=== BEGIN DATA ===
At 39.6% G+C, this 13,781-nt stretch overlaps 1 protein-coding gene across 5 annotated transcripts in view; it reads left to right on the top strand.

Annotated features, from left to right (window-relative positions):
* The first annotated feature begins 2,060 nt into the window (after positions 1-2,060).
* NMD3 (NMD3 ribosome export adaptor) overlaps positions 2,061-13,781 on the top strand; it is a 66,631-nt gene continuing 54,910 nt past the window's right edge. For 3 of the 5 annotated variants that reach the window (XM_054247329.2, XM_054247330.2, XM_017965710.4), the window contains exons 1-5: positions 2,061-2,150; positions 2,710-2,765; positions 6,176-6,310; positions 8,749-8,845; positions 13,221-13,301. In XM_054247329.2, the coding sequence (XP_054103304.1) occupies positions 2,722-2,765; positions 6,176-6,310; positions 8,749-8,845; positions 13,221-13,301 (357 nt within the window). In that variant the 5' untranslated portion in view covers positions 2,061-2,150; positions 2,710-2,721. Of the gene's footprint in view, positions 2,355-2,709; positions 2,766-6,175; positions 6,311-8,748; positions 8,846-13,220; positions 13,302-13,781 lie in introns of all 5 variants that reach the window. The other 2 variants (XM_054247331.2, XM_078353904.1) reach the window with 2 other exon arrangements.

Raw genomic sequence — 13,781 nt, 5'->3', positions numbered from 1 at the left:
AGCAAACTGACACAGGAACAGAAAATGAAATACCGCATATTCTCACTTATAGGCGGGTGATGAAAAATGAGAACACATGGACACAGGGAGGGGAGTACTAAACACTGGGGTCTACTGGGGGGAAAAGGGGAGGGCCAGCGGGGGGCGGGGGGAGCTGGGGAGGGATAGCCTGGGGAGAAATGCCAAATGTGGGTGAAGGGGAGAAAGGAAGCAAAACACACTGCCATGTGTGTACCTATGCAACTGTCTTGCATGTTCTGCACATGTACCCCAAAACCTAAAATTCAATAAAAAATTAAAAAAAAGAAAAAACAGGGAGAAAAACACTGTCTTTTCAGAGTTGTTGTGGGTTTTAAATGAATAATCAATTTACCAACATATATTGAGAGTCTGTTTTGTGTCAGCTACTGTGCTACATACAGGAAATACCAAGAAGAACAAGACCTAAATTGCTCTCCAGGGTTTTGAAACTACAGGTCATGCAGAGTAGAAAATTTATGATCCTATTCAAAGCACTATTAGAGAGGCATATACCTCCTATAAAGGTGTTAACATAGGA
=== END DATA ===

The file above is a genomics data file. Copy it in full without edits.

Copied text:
At 39.6% G+C, this 13,781-nt stretch overlaps 1 protein-coding gene across 5 annotated transcripts in view; it reads left to right on the top strand.

Annotated features, from left to right (window-relative positions):
* The first annotated feature begins 2,060 nt into the window (after positions 1-2,060).
* NMD3 (NMD3 ribosome export adaptor) overlaps positions 2,061-13,781 on the top strand; it is a 66,631-nt gene continuing 54,910 nt past the window's right edge. For 3 of the 5 annotated variants that reach the window (XM_054247329.2, XM_054247330.2, XM_017965710.4), the window contains exons 1-5: positions 2,061-2,150; positions 2,710-2,765; positions 6,176-6,310; positions 8,749-8,845; positions 13,221-13,301. In XM_054247329.2, the coding sequence (XP_054103304.1) occupies positions 2,722-2,765; positions 6,176-6,310; positions 8,749-8,845; positions 13,221-13,301 (357 nt within the window). In that variant the 5' untranslated portion in view covers positions 2,061-2,150; positions 2,710-2,721. Of the gene's footprint in view, positions 2,355-2,709; positions 2,766-6,175; positions 6,311-8,748; positions 8,846-13,220; positions 13,302-13,781 lie in introns of all 5 variants that reach the window. The other 2 variants (XM_054247331.2, XM_078353904.1) reach the window with 2 other exon arrangements.

Raw genomic sequence — 13,781 nt, 5'->3', positions numbered from 1 at the left:
AGCAAACTGACACAGGAACAGAAAATGAAATACCGCATATTCTCACTTATAGGCGGGTGATGAAAAATGAGAACACATGGACACAGGGAGGGGAGTACTAAACACTGGGGTCTACTGGGGGGAAAAGGGGAGGGCCAGCGGGGGGCGGGGGGAGCTGGGGAGGGATAGCCTGGGGAGAAATGCCAAATGTGGGTGAAGGGGAGAAAGGAAGCAAAACACACTGCCATGTGTGTACCTATGCAACTGTCTTGCATGTTCTGCACATGTACCCCAAAACCTAAAATTCAATAAAAAATTAAAAAAAAGAAAAAACAGGGAGAAAAACACTGTCTTTTCAGAGTTGTTGTGGGTTTTAAATGAATAATCAATTTACCAACATATATTGAGAGTCTGTTTTGTGTCAGCTACTGTGCTACATACAGGAAATACCAAGAAGAACAAGACCTAAATTGCTCTCCAGGGTTTTGAAACTACAGGTCATGCAGAGTAGAAAATTTATGATCCTATTCAAAGCACTATTAGAGAGGCATATACCTCCTATAAAGGTGTTAACATAGGA